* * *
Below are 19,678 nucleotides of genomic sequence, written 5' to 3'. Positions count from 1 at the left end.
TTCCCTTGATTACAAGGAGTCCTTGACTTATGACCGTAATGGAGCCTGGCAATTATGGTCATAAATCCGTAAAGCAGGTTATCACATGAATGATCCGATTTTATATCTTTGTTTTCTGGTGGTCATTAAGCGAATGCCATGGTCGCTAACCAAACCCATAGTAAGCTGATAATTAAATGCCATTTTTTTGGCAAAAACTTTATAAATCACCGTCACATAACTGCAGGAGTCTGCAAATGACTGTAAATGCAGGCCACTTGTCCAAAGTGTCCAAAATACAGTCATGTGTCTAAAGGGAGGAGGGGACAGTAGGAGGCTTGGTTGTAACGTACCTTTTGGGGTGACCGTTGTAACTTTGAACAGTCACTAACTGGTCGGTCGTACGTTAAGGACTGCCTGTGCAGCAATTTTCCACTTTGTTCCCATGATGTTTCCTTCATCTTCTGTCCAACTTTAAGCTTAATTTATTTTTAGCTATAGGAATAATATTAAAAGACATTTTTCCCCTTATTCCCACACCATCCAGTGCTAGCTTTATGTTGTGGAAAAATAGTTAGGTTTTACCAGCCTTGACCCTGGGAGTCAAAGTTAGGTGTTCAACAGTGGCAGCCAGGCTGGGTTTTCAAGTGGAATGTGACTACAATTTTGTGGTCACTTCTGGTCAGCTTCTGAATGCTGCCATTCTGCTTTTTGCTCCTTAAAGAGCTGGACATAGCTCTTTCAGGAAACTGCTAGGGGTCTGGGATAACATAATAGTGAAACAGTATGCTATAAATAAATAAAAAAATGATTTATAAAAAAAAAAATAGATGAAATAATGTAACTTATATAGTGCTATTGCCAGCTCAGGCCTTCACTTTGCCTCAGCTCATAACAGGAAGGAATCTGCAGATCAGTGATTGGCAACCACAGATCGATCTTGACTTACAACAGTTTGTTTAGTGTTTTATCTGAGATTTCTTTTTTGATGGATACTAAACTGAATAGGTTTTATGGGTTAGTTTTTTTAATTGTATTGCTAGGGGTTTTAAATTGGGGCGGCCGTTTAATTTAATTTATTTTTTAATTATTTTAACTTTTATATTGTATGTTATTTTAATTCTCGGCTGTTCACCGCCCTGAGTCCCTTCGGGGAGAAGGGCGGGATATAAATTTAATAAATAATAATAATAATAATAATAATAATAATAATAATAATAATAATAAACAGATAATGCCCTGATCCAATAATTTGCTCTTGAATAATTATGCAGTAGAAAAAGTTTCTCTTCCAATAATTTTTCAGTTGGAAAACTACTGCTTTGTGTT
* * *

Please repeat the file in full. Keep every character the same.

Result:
Below are 19,678 nucleotides of genomic sequence, written 5' to 3'. Positions count from 1 at the left end.
TTCCCTTGATTACAAGGAGTCCTTGACTTATGACCGTAATGGAGCCTGGCAATTATGGTCATAAATCCGTAAAGCAGGTTATCACATGAATGATCCGATTTTATATCTTTGTTTTCTGGTGGTCATTAAGCGAATGCCATGGTCGCTAACCAAACCCATAGTAAGCTGATAATTAAATGCCATTTTTTTGGCAAAAACTTTATAAATCACCGTCACATAACTGCAGGAGTCTGCAAATGACTGTAAATGCAGGCCACTTGTCCAAAGTGTCCAAAATACAGTCATGTGTCTAAAGGGAGGAGGGGACAGTAGGAGGCTTGGTTGTAACGTACCTTTTGGGGTGACCGTTGTAACTTTGAACAGTCACTAACTGGTCGGTCGTACGTTAAGGACTGCCTGTGCAGCAATTTTCCACTTTGTTCCCATGATGTTTCCTTCATCTTCTGTCCAACTTTAAGCTTAATTTATTTTTAGCTATAGGAATAATATTAAAAGACATTTTTCCCCTTATTCCCACACCATCCAGTGCTAGCTTTATGTTGTGGAAAAATAGTTAGGTTTTACCAGCCTTGACCCTGGGAGTCAAAGTTAGGTGTTCAACAGTGGCAGCCAGGCTGGGTTTTCAAGTGGAATGTGACTACAATTTTGTGGTCACTTCTGGTCAGCTTCTGAATGCTGCCATTCTGCTTTTTGCTCCTTAAAGAGCTGGACATAGCTCTTTCAGGAAACTGCTAGGGGTCTGGGATAACATAATAGTGAAACAGTATGCTATAAATAAATAAAAAAATGATTTATAAAAAAAAAAATAGATGAAATAATGTAACTTATATAGTGCTATTGCCAGCTCAGGCCTTCACTTTGCCTCAGCTCATAACAGGAAGGAATCTGCAGATCAGTGATTGGCAACCACAGATCGATCTTGACTTACAACAGTTTGTTTAGTGTTTTATCTGAGATTTCTTTTTTGATGGATACTAAACTGAATAGGTTTTATGGGTTAGTTTTTTTAATTGTATTGCTAGGGGTTTTAAATTGGGGCGGCCGTTTAATTTAATTTATTTTTTAATTATTTTAACTTTTATATTGTATGTTATTTTAATTCTCGGCTGTTCACCGCCCTGAGTCCCTTCGGGGAGAAGGGCGGGATATAAATTTAATAAATAATAATAATAATAATAATAATAATAATAATAATAATAATAATAAACAGATAATGCCCTGATCCAATAATTTGCTCTTGAATAATTATGCAGTAGAAAAAGTTTCTCTTCCAATAATTTTTCAGTTGGAAAACTACTGCTTTGTGTT